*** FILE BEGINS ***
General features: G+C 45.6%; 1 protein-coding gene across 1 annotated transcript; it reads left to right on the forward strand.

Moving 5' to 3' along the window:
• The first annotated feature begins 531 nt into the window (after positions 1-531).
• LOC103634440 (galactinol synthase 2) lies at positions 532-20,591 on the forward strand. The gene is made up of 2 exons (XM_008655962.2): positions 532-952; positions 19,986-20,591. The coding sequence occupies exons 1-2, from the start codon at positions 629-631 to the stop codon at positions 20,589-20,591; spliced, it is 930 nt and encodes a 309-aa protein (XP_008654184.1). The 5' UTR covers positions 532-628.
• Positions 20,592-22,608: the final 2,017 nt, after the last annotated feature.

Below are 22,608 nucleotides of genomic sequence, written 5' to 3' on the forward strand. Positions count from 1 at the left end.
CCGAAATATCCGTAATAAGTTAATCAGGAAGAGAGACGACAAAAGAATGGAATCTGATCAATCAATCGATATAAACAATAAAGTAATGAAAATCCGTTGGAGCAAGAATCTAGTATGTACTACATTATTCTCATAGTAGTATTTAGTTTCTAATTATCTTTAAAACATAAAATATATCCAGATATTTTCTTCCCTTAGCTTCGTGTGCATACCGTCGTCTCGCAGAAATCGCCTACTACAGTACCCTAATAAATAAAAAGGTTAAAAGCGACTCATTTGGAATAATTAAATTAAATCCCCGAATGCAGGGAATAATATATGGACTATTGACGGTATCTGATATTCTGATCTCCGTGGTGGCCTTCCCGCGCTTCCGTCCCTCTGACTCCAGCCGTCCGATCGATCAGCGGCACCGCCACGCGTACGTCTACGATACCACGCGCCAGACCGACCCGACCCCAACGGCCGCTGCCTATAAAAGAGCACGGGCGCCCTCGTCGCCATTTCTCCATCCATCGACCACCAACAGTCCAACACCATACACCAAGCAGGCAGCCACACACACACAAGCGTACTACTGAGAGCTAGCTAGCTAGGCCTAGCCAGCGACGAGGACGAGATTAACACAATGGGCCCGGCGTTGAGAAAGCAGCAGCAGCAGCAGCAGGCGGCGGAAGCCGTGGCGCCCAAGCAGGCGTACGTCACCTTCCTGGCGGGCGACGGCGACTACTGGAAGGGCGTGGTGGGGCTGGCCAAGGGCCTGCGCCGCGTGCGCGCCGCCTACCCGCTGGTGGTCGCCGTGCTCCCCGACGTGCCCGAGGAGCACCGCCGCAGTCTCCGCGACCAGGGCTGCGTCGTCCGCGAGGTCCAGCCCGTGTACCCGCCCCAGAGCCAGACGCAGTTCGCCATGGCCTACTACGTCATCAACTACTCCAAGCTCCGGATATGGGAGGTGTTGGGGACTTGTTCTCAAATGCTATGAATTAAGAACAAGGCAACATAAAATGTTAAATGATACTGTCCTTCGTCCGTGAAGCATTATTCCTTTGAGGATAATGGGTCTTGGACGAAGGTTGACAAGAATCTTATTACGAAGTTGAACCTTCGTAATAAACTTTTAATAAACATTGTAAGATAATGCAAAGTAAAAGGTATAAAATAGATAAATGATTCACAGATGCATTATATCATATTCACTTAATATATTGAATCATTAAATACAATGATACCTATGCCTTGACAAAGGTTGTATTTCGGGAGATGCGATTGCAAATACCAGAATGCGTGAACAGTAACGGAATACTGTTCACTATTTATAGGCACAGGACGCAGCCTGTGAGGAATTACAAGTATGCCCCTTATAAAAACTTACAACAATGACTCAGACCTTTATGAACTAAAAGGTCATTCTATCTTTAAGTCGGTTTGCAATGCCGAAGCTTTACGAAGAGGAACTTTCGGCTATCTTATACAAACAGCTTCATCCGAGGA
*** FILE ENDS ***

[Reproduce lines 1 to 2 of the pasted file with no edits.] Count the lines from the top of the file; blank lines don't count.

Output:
General features: G+C 45.6%; 1 protein-coding gene across 1 annotated transcript; it reads left to right on the forward strand.

Moving 5' to 3' along the window: